A Chicago cop showed me the protest letter he was sending to some big executive at Warner Bros. Records, which is part of the huge Time Warner company.
It's the same letter that is being sent by thousands of Chicago cops. Variations are being sent by police in other parts of the country.
"We, as members of the Chicago Police Department and members of their families, are appalled and offended that you and your company are willing to promote the Ice-T song called 'Cop Killer.'
"We are urging you to remove this song from the record stores and the media. Until such time, we intend to boycott any and all products, movies and amusement parks, such as your Six Flags, that are owned and operated by Time Warner.
"With all the turmoil in the world today, this song promotes more civil unrest.
"If you continue to promote this song, rest assured that you will be held liable and accountable for officers that are killed, as a result of subjects using this song as a plea in their defense."
When I finished reading it, he said: "What do you think?"
What do I think? I think that a police boycott will have little impact on Time Warner. I doubt if it will persuade many people to cancel plans to go to Six Flags, see the new "Batman" movie or drop their subscription to Time magazine. Teen-agers, the biggest customers for pop music, won't deprive themselves of their favorite hearing abuse.
And the boycott most definitely won't convince any of the Time Warner executives that putting out the "Cop Killer" record was an error in judgment. The record is selling. It's making money. That's the only judgment that counts.
On the other hand, why not try a boycott? If I were a cop, I would. In fact, I could support the boycott strictly as a music lover, the rap song is that bad.
I have to admit that I consider all rap to be just about the most brain-dead pop music we've ever had. The same dull thump-thump beat, the same mumble-mouth lyrics. It almost makes the classic "How Much Is That Doggy in the Window?" seem profound.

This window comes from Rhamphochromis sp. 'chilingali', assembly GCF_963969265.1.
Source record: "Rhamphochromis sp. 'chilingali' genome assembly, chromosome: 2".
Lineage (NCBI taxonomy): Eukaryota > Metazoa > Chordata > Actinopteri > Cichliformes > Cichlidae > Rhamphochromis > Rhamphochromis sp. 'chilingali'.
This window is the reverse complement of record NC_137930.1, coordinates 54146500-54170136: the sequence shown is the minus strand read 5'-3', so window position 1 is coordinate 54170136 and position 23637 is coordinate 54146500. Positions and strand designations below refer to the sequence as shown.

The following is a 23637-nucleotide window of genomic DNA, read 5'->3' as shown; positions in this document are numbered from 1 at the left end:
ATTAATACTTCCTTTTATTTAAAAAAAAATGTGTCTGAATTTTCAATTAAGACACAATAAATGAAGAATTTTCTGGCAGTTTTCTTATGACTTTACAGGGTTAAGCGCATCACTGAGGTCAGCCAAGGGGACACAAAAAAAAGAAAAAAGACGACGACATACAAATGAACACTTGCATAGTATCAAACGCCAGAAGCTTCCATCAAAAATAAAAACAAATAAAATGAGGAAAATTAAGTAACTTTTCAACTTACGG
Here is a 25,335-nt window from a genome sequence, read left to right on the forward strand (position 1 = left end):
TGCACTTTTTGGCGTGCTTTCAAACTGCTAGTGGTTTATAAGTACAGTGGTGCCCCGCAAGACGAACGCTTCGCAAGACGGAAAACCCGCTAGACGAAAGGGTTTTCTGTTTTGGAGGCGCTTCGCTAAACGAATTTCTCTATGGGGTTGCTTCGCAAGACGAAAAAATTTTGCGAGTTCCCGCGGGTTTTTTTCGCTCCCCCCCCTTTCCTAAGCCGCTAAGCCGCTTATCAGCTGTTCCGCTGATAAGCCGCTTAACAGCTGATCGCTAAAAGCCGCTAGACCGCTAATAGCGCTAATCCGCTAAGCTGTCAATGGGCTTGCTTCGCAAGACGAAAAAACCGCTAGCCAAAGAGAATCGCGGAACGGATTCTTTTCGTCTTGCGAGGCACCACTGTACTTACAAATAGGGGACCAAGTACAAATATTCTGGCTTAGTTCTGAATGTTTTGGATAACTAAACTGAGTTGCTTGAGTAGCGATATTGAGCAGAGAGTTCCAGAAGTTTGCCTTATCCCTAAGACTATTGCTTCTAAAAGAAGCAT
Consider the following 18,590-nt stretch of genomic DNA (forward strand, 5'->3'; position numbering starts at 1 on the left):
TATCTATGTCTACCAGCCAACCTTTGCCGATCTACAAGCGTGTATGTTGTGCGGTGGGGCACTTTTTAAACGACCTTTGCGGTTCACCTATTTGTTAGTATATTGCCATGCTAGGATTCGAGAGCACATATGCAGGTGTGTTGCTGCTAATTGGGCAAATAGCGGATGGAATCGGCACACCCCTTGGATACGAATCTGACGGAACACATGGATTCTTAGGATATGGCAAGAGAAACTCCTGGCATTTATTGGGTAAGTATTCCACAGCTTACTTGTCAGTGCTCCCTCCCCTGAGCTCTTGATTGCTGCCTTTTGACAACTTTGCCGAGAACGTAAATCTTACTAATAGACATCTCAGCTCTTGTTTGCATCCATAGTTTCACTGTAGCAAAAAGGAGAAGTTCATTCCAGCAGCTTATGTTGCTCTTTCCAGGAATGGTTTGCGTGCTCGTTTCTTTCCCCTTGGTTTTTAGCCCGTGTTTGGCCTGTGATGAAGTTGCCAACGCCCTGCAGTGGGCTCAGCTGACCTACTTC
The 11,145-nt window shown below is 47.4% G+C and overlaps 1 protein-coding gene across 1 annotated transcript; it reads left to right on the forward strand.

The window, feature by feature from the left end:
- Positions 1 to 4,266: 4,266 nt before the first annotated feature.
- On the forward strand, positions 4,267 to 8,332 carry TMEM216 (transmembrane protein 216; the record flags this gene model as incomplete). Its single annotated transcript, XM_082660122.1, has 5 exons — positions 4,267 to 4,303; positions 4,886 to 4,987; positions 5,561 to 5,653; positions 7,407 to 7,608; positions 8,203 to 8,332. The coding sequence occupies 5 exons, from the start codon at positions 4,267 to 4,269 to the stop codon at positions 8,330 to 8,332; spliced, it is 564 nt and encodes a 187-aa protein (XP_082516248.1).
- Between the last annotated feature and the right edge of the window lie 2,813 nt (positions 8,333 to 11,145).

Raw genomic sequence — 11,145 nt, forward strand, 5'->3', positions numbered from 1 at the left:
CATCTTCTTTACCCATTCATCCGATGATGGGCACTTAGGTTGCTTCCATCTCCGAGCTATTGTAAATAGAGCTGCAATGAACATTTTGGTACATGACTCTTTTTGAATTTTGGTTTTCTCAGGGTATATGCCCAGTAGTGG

And this particular song has to be about as bad as anything ever put on a record or disc.
Here are some of the lyrics, with a few partial deletions of the obscenities:
I got my black shirt on
I got my black gloves on
I got my ski mask on
This s- been too long.
I got my 12-gauge sawed off.
I got my headlights turned off.
I'm about to bust some shots off.
I'm about to dust some cops off.
Cop killer, it's better you than me.
Cop killer, f- police brutality.
Cop killer, I know your family's grievin'
Cop killer, but tonight we get even.
I got my brain on hype.
Tonight'll be your night.
I got this long-assed knife,
and your neck looks just right.
My adrenaline's pumpin'.
I got my stereo bumpin'.
I'm about to kill me somethin'.
A pig stopped me for nuthin'!
Die, die, die, pig, die!
F- the police!"
There's more. The last line is repeated about a dozen times. And the ever-popular mother-word is tossed in later. But you get the idea. These rappers really don't like cops.
Naturally, Time Warner and some socially aware critics are defending the song on the grounds that it is a social statement, expressing the despair and frustration of society's abused underclass.
Nah. It's not a social statement. It's crap.
Of course, that doesn't mean it should be banned. If we banned all crap, our TV sets would be blank about 90 percent of the time, most movie houses would close and our radios would go dead. The entertainment industry's single biggest product is crap. It's just a question of personal preference as to the form it takes.
So, instead of mealy-mouthing about how the song is a social statement, a cry of dissent, a plea to be understood, and that attempts to ban it are a threat to free speech, free press and free speech for all Americans, Time Warner ought to be truthful.
It could issue a statement saying something like the following:
"We have received many complaints from policemen, their families and others about the song 'Cop Killer.' We are threatened with a boycott.
"These people don't understand. True, this song is crap. But what do you expect? We are in the crap business.
"When the rap group came to us with this song, we said: 'Boy, is this crap. It should really sell.' And we were right. Hey, if Mozart had written stuff like this, instead of just talking dirty at parties, he wouldn't have died without a pfennig.
"Naturally, we are sympathetic to the feelings of policemen. If someone put out a record encouraging people to kill executives at Time Warner, I'm sure our wives and children would be alarmed, and I would be hysterical. We'd probably sue. But, then, we are a big, powerful media corporation and you ain't, so tough tootsies, coppers.
"In conclusion, we will resist all efforts to impede free expression and our right to life, liberty, the pursuit of happiness and the marketing of any crap that will sell.
"God bless America.
"Now, call security and tell them not to let any cops in the lobby."